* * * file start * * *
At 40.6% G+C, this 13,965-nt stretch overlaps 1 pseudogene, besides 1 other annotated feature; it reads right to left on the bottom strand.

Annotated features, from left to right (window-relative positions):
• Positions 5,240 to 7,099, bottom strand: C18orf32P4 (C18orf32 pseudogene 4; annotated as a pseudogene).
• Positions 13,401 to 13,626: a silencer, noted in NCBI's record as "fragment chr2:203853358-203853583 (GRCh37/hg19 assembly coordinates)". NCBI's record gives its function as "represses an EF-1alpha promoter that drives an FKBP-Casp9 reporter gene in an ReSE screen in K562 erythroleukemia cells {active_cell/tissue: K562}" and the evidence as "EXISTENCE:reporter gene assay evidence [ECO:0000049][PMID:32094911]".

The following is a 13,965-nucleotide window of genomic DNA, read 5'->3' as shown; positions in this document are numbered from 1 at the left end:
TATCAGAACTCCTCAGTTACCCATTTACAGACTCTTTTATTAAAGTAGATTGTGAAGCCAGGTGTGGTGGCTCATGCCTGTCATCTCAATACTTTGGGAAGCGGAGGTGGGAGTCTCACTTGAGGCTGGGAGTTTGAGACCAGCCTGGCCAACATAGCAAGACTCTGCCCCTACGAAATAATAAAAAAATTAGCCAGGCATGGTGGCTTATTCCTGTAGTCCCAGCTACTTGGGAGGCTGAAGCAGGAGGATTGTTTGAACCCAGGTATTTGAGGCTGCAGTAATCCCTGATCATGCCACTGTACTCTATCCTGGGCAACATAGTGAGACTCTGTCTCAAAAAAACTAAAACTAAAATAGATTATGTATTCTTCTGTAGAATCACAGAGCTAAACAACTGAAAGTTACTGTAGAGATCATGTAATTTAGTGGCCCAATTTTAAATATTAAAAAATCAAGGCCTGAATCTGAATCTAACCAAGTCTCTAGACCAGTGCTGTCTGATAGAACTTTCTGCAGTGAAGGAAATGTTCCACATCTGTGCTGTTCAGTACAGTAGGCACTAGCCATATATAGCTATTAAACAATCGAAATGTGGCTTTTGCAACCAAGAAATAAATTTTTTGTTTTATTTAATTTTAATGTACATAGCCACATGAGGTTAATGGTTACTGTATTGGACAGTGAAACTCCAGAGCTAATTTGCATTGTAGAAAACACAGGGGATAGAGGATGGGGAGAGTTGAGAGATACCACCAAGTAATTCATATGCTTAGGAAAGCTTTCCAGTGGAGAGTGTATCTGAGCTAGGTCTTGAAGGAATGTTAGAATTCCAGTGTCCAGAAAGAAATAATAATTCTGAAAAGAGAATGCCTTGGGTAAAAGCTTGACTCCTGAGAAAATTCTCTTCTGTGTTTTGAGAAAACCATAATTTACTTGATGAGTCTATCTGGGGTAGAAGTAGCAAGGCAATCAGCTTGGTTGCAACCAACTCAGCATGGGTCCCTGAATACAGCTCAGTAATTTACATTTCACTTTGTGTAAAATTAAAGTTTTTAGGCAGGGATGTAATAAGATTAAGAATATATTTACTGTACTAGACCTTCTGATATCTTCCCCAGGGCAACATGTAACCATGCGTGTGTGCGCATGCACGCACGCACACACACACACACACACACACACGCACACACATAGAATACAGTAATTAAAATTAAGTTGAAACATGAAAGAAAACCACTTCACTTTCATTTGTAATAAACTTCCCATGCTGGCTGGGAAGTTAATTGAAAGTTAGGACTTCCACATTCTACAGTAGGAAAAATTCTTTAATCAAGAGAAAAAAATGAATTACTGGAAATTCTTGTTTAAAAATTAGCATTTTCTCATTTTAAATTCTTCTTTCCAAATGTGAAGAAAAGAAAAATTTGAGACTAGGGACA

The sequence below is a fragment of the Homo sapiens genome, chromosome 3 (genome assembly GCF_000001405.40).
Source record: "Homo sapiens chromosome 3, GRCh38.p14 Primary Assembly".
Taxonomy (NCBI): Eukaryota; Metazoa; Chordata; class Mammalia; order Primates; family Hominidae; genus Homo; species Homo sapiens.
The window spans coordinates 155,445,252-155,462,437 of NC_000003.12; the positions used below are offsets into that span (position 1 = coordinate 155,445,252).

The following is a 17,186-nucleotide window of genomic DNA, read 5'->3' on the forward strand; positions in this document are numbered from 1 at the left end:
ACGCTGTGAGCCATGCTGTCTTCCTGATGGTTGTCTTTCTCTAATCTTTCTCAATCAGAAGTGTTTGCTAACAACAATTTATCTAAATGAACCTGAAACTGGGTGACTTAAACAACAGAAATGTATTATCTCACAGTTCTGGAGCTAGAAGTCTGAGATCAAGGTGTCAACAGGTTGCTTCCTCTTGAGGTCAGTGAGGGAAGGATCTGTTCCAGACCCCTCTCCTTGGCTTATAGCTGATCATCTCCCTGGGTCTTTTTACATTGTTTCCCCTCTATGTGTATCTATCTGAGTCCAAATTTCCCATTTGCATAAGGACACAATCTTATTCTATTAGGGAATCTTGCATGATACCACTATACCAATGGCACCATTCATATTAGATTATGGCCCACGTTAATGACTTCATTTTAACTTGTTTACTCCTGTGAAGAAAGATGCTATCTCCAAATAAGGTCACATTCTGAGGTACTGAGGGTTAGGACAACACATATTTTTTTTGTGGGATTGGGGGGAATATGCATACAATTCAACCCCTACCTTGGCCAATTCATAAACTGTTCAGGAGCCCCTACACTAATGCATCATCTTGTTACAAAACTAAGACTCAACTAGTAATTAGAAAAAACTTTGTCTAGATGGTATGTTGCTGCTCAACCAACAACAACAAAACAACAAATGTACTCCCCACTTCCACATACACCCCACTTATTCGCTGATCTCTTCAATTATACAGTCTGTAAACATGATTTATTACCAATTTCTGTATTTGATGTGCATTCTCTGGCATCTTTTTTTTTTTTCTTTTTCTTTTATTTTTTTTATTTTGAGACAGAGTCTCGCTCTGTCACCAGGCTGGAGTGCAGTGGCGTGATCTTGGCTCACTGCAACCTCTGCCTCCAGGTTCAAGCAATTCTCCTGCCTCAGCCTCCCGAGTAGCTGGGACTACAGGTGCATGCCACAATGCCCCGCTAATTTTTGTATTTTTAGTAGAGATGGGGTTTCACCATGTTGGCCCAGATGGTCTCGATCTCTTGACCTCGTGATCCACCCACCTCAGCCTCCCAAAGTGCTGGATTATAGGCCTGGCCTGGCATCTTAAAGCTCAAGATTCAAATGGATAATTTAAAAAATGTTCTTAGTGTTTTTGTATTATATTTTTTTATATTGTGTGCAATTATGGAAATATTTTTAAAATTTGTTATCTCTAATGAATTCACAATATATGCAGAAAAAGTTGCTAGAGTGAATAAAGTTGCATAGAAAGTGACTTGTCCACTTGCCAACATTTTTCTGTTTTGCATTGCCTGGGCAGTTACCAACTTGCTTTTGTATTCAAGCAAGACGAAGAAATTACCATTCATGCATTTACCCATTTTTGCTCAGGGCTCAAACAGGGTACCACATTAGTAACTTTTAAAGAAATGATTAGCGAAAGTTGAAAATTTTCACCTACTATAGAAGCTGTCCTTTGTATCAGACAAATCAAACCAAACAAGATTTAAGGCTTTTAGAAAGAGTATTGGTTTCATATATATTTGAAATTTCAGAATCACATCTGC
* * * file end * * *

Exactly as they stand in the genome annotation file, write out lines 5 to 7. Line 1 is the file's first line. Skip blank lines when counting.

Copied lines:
The following is a 13,965-nucleotide window of genomic DNA, read 5'->3' as shown; positions in this document are numbered from 1 at the left end:
TATCAGAACTCCTCAGTTACCCATTTACAGACTCTTTTATTAAAGTAGATTGTGAAGCCAGGTGTGGTGGCTCATGCCTGTCATCTCAATACTTTGGGAAGCGGAGGTGGGAGTCTCACTTGAGGCTGGGAGTTTGAGACCAGCCTGGCCAACATAGCAAGACTCTGCCCCTACGAAATAATAAAAAAATTAGCCAGGCATGGTGGCTTATTCCTGTAGTCCCAGCTACTTGGGAGGCTGAAGCAGGAGGATTGTTTGAACCCAGGTATTTGAGGCTGCAGTAATCCCTGATCATGCCACTGTACTCTATCCTGGGCAACATAGTGAGACTCTGTCTCAAAAAAACTAAAACTAAAATAGATTATGTATTCTTCTGTAGAATCACAGAGCTAAACAACTGAAAGTTACTGTAGAGATCATGTAATTTAGTGGCCCAATTTTAAATATTAAAAAATCAAGGCCTGAATCTGAATCTAACCAAGTCTCTAGACCAGTGCTGTCTGATAGAACTTTCTGCAGTGAAGGAAATGTTCCACATCTGTGCTGTTCAGTACAGTAGGCACTAGCCATATATAGCTATTAAACAATCGAAATGTGGCTTTTGCAACCAAGAAATAAATTTTTTGTTTTATTTAATTTTAATGTACATAGCCACATGAGGTTAATGGTTACTGTATTGGACAGTGAAACTCCAGAGCTAATTTGCATTGTAGAAAACACAGGGGATAGAGGATGGGGAGAGTTGAGAGATACCACCAAGTAATTCATATGCTTAGGAAAGCTTTCCAGTGGAGAGTGTATCTGAGCTAGGTCTTGAAGGAATGTTAGAATTCCAGTGTCCAGAAAGAAATAATAATTCTGAAAAGAGAATGCCTTGGGTAAAAGCTTGACTCCTGAGAAAATTCTCTTCTGTGTTTTGAGAAAACCATAATTTACTTGATGAGTCTATCTGGGGTAGAAGTAGCAAGGCAATCAGCTTGGTTGCAACCAACTCAGCATGGGTCCCTGAATACAGCTCAGTAATTTACATTTCACTTTGTGTAAAATTAAAGTTTTTAGGCAGGGATGTAATAAGATTAAGAATATATTTACTGTACTAGACCTTCTGATATCTTCCCCAGGGCAACATGTAACCATGCGTGTGTGCGCATGCACGCACGCACACACACACACACACACACACACGCACACACATAGAATACAGTAATTAAAATTAAGTTGAAACATGAAAGAAAACCACTTCACTTTCATTTGTAATAAACTTCCCATGCTGGCTGGGAAGTTAATTGAAAGTTAGGACTTCCACATTCTACAGTAGGAAAAATTCTTTAATCAAGAGAAAAAAATGAATTACTGGAAATTCTTGTTTAAAAATTAGCATTTTCTCATTTTAAATTCTTCTTTCCAAATGTGAAGAAAAGAAAAATTTGAGACTAGGGACA

The sequence below is a fragment of the Homo sapiens genome, chromosome 3 (genome assembly GCF_000001405.40).